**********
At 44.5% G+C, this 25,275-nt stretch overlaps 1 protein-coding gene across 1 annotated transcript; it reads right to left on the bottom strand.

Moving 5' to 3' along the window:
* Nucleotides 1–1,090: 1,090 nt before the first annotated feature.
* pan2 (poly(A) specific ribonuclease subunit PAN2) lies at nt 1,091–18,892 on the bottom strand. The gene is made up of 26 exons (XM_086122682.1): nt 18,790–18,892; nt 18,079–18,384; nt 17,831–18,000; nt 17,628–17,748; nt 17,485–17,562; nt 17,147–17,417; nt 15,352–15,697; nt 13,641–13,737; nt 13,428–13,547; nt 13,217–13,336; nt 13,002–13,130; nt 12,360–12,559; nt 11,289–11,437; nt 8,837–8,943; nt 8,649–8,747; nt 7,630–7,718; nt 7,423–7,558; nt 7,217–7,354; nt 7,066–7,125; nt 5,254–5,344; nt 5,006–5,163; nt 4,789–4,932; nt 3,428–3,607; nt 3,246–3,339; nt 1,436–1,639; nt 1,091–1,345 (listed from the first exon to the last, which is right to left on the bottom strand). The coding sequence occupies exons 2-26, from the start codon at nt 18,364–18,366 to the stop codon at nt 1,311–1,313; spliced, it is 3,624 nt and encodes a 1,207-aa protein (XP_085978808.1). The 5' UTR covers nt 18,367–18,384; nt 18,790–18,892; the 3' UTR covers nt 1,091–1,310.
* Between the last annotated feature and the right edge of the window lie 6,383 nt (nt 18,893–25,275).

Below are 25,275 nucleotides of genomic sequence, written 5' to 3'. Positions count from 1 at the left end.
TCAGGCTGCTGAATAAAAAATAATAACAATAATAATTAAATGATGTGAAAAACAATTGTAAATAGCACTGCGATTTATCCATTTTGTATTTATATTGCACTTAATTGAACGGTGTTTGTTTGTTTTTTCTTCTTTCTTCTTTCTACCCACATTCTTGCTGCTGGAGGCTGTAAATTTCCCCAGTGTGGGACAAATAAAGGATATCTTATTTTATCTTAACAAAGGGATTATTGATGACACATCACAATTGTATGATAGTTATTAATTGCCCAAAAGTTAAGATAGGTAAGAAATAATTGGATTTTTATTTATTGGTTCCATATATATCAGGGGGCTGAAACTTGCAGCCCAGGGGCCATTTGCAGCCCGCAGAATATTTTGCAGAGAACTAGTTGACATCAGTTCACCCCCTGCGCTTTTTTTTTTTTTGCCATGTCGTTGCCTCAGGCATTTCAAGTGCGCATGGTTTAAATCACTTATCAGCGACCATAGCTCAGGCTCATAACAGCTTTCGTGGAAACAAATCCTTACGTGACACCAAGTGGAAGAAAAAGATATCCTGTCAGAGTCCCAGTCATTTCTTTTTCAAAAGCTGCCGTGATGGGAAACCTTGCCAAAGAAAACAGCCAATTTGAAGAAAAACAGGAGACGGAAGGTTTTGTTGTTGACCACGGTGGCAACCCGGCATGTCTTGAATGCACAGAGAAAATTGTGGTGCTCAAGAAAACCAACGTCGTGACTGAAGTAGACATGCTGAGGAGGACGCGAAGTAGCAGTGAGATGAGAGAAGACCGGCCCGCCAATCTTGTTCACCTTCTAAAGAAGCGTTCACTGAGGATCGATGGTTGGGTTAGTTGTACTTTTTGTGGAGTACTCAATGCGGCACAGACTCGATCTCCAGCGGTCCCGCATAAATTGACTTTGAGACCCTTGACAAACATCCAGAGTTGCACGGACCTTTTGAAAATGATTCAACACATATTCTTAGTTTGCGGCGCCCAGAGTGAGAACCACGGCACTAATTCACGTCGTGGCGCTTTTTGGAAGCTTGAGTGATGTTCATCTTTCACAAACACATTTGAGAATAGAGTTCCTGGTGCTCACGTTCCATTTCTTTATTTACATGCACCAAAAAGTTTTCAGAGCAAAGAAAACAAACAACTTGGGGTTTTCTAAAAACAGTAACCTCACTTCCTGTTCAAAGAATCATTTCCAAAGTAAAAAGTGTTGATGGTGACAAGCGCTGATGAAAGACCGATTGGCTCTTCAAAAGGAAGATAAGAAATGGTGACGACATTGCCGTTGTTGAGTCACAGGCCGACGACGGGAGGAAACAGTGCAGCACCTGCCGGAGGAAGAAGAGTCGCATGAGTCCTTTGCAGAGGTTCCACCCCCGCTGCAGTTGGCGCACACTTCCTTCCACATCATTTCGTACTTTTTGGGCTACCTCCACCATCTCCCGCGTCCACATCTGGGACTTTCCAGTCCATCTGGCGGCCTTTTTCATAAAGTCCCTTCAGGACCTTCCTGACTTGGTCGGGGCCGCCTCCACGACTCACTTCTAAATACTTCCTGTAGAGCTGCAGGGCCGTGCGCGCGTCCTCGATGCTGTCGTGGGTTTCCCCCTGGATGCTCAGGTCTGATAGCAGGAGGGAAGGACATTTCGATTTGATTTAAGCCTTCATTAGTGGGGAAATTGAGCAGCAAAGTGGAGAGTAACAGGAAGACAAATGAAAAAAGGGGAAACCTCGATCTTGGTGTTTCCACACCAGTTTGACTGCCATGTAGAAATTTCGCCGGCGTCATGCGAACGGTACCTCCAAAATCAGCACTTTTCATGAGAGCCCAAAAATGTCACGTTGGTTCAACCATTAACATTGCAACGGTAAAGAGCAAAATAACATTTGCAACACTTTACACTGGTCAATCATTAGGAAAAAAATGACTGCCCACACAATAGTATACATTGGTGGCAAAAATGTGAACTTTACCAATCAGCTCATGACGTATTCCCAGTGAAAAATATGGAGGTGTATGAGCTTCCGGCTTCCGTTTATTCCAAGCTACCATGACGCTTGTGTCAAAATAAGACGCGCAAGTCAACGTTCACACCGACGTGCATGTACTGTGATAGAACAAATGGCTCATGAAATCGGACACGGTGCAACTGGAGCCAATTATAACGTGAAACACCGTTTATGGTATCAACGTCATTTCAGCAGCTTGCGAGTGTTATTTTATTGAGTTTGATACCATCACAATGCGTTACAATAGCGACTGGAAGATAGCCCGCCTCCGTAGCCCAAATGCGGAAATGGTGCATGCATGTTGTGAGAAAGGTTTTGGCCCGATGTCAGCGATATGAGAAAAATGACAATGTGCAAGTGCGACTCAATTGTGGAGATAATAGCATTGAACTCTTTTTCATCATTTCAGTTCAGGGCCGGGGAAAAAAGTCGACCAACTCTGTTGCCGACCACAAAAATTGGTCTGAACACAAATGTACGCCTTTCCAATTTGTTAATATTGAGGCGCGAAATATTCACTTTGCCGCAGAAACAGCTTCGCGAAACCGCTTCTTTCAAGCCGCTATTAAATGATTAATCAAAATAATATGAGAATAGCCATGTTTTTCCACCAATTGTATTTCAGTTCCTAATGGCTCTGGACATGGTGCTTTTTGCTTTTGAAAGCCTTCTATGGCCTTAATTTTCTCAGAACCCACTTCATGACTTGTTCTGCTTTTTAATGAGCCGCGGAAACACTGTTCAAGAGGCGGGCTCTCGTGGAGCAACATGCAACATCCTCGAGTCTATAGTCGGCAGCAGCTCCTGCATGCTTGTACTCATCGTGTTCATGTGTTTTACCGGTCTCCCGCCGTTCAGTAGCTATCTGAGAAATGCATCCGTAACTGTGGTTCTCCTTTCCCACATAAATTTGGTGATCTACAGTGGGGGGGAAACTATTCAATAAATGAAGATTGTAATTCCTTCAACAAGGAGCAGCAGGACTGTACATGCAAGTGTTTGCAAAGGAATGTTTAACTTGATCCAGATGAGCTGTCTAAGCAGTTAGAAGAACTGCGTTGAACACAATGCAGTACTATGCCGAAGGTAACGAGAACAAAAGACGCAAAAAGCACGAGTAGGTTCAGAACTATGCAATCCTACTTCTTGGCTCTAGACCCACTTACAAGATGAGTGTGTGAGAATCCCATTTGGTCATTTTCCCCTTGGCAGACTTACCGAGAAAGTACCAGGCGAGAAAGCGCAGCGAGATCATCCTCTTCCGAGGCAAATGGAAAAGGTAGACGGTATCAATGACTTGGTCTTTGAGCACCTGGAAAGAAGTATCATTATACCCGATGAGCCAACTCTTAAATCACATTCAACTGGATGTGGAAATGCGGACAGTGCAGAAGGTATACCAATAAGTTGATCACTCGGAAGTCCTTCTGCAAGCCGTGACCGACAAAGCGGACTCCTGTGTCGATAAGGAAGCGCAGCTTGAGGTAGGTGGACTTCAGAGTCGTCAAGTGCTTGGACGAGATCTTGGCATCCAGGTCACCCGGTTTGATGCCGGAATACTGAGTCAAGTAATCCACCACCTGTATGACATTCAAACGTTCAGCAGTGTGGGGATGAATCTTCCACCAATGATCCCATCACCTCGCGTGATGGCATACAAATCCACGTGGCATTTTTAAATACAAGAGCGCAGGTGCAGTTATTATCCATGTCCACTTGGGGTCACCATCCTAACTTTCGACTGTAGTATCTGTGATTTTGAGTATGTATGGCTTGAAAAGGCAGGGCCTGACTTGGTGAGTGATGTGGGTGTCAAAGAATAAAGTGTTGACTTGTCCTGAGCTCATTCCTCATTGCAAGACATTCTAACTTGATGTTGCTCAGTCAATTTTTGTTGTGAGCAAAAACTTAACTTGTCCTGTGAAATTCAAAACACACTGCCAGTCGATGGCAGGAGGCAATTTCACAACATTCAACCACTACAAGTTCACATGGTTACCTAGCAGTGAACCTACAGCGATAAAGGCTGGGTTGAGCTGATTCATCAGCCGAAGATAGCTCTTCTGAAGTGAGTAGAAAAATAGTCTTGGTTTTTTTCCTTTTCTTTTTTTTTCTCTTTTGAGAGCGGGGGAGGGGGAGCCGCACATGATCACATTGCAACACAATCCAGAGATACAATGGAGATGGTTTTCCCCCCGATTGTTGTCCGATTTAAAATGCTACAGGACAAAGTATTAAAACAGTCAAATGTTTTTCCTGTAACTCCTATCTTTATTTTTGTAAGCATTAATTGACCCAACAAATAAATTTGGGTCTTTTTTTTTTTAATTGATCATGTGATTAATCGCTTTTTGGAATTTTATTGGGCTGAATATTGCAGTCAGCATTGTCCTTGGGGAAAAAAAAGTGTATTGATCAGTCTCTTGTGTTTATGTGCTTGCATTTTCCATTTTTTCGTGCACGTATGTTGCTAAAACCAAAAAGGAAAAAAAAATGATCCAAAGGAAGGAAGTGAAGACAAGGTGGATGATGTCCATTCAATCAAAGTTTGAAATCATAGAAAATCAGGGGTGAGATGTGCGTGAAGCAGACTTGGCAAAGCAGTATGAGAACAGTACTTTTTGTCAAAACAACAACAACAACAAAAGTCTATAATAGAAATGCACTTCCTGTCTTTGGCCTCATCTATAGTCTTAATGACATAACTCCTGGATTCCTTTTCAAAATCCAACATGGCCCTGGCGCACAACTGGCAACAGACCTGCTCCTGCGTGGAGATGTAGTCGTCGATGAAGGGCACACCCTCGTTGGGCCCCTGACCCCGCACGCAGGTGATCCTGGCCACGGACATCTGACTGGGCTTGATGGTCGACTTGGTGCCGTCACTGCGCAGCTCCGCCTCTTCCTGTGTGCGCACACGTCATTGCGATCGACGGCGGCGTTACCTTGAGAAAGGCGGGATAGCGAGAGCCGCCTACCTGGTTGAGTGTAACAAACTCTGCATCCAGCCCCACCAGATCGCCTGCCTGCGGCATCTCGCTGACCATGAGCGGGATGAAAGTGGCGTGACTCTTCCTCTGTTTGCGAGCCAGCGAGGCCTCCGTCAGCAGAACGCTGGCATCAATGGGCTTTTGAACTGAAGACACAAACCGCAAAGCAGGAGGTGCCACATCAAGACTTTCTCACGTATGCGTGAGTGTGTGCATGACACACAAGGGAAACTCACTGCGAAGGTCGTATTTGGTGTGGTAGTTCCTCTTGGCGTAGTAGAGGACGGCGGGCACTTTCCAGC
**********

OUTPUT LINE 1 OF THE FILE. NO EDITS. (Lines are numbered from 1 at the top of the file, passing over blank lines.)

At 44.5% G+C, this 25,275-nt stretch overlaps 1 protein-coding gene across 1 annotated transcript; it reads right to left on the bottom strand.